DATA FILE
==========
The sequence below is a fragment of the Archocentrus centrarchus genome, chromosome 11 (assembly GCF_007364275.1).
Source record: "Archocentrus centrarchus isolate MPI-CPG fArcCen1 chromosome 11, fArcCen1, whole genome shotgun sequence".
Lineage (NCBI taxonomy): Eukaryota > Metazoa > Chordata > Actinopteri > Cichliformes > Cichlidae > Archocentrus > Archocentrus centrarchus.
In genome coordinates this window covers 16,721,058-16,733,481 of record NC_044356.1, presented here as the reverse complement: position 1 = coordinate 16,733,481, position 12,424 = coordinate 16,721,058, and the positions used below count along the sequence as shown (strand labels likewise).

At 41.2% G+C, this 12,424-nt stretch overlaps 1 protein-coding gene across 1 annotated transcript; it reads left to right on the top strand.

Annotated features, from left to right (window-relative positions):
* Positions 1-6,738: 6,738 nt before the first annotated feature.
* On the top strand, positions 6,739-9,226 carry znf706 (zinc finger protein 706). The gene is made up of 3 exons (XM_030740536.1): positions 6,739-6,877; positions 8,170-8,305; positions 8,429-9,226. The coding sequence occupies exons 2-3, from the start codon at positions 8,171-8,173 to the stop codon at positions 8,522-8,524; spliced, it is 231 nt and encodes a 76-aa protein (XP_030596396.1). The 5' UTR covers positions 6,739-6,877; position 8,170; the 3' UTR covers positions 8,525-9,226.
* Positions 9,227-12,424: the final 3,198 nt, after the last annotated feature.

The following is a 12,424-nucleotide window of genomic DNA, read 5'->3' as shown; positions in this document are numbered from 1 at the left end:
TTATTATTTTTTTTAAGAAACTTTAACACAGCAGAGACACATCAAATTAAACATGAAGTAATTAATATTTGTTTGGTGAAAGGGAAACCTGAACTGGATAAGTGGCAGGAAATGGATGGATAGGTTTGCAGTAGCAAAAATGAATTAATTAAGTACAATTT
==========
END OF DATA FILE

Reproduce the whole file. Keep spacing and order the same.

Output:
The sequence below is a fragment of the Archocentrus centrarchus genome, chromosome 11 (assembly GCF_007364275.1).
Source record: "Archocentrus centrarchus isolate MPI-CPG fArcCen1 chromosome 11, fArcCen1, whole genome shotgun sequence".
Lineage (NCBI taxonomy): Eukaryota > Metazoa > Chordata > Actinopteri > Cichliformes > Cichlidae > Archocentrus > Archocentrus centrarchus.
In genome coordinates this window covers 16,721,058-16,733,481 of record NC_044356.1, presented here as the reverse complement: position 1 = coordinate 16,733,481, position 12,424 = coordinate 16,721,058, and the positions used below count along the sequence as shown (strand labels likewise).

At 41.2% G+C, this 12,424-nt stretch overlaps 1 protein-coding gene across 1 annotated transcript; it reads left to right on the top strand.

Annotated features, from left to right (window-relative positions):
* Positions 1-6,738: 6,738 nt before the first annotated feature.
* On the top strand, positions 6,739-9,226 carry znf706 (zinc finger protein 706). The gene is made up of 3 exons (XM_030740536.1): positions 6,739-6,877; positions 8,170-8,305; positions 8,429-9,226. The coding sequence occupies exons 2-3, from the start codon at positions 8,171-8,173 to the stop codon at positions 8,522-8,524; spliced, it is 231 nt and encodes a 76-aa protein (XP_030596396.1). The 5' UTR covers positions 6,739-6,877; position 8,170; the 3' UTR covers positions 8,525-9,226.
* Positions 9,227-12,424: the final 3,198 nt, after the last annotated feature.

The following is a 12,424-nucleotide window of genomic DNA, read 5'->3' as shown; positions in this document are numbered from 1 at the left end:
TTATTATTTTTTTTAAGAAACTTTAACACAGCAGAGACACATCAAATTAAACATGAAGTAATTAATATTTGTTTGGTGAAAGGGAAACCTGAACTGGATAAGTGGCAGGAAATGGATGGATAGGTTTGCAGTAGCAAAAATGAATTAATTAAGTACAATTT